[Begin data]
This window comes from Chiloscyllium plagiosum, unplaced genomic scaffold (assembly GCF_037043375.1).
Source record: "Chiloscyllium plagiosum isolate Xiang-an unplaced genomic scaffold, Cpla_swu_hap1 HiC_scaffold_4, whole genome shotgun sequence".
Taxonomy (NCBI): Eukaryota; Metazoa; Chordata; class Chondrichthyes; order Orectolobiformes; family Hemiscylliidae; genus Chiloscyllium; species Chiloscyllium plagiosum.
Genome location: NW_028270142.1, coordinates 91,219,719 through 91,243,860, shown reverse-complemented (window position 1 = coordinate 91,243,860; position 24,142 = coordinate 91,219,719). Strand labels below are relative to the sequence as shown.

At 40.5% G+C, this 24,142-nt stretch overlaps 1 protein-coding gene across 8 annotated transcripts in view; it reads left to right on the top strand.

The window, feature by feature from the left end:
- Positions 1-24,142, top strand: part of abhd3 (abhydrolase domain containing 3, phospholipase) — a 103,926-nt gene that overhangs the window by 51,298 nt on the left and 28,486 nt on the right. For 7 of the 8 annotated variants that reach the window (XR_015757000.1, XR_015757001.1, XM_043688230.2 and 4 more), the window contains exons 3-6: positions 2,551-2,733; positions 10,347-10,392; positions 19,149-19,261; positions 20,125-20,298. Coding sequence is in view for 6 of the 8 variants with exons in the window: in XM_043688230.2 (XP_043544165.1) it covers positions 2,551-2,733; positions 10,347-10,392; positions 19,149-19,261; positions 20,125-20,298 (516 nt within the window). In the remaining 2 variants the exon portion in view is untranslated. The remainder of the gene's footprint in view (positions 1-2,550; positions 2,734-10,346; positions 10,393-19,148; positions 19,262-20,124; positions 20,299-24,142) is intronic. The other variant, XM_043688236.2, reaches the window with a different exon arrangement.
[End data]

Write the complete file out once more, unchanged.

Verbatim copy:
This window comes from Chiloscyllium plagiosum, unplaced genomic scaffold (assembly GCF_037043375.1).
Source record: "Chiloscyllium plagiosum isolate Xiang-an unplaced genomic scaffold, Cpla_swu_hap1 HiC_scaffold_4, whole genome shotgun sequence".
Taxonomy (NCBI): Eukaryota; Metazoa; Chordata; class Chondrichthyes; order Orectolobiformes; family Hemiscylliidae; genus Chiloscyllium; species Chiloscyllium plagiosum.
Genome location: NW_028270142.1, coordinates 91,219,719 through 91,243,860, shown reverse-complemented (window position 1 = coordinate 91,243,860; position 24,142 = coordinate 91,219,719). Strand labels below are relative to the sequence as shown.

At 40.5% G+C, this 24,142-nt stretch overlaps 1 protein-coding gene across 8 annotated transcripts in view; it reads left to right on the top strand.

The window, feature by feature from the left end:
- Positions 1-24,142, top strand: part of abhd3 (abhydrolase domain containing 3, phospholipase) — a 103,926-nt gene that overhangs the window by 51,298 nt on the left and 28,486 nt on the right. For 7 of the 8 annotated variants that reach the window (XR_015757000.1, XR_015757001.1, XM_043688230.2 and 4 more), the window contains exons 3-6: positions 2,551-2,733; positions 10,347-10,392; positions 19,149-19,261; positions 20,125-20,298. Coding sequence is in view for 6 of the 8 variants with exons in the window: in XM_043688230.2 (XP_043544165.1) it covers positions 2,551-2,733; positions 10,347-10,392; positions 19,149-19,261; positions 20,125-20,298 (516 nt within the window). In the remaining 2 variants the exon portion in view is untranslated. The remainder of the gene's footprint in view (positions 1-2,550; positions 2,734-10,346; positions 10,393-19,148; positions 19,262-20,124; positions 20,299-24,142) is intronic. The other variant, XM_043688236.2, reaches the window with a different exon arrangement.